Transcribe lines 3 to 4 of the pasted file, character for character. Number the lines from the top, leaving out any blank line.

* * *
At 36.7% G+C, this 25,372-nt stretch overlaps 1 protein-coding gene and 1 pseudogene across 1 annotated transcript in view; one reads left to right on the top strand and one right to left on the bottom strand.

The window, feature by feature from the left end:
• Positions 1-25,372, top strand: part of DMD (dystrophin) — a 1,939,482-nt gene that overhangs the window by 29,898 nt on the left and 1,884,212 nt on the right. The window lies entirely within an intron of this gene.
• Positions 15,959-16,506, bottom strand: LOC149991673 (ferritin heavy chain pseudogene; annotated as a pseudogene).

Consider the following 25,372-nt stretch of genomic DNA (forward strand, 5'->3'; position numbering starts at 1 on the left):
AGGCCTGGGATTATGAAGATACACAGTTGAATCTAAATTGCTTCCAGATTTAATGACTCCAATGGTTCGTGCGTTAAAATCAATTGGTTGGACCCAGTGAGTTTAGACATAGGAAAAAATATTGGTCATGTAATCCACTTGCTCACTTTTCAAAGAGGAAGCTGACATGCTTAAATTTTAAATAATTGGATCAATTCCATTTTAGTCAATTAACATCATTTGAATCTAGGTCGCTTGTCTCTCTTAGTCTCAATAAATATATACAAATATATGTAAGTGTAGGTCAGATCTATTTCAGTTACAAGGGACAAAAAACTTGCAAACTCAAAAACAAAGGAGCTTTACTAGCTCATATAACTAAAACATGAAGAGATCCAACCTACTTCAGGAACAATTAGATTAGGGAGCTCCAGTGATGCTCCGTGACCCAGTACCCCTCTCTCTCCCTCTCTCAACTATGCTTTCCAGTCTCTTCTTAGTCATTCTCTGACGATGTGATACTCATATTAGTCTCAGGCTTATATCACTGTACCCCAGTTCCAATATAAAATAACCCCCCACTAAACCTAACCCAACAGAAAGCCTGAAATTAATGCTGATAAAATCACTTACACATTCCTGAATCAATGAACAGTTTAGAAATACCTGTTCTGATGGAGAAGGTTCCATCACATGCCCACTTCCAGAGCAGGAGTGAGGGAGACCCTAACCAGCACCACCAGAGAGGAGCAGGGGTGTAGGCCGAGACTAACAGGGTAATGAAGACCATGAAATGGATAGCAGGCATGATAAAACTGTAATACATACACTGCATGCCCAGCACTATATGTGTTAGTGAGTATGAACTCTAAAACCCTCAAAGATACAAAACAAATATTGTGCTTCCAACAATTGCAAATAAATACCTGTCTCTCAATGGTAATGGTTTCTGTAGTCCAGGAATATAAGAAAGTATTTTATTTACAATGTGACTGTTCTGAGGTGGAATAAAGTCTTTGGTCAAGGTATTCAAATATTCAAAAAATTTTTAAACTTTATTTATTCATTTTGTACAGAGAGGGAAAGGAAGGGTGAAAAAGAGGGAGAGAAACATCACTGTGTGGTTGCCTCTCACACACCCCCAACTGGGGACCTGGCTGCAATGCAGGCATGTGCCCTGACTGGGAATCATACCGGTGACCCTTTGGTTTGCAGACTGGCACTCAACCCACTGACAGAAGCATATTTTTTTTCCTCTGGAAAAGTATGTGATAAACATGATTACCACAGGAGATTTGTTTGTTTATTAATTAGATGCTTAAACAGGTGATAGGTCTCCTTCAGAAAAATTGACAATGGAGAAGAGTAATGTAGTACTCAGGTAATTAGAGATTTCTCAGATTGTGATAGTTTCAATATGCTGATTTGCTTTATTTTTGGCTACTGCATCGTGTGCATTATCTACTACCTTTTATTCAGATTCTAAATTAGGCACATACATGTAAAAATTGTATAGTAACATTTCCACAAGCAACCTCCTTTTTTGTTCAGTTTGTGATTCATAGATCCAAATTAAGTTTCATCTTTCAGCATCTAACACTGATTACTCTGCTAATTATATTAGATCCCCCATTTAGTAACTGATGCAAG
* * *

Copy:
• Positions 1-25,372, top strand: part of DMD (dystrophin) — a 1,939,482-nt gene that overhangs the window by 29,898 nt on the left and 1,884,212 nt on the right. The window lies entirely within an intron of this gene.
• Positions 15,959-16,506, bottom strand: LOC149991673 (ferritin heavy chain pseudogene; annotated as a pseudogene).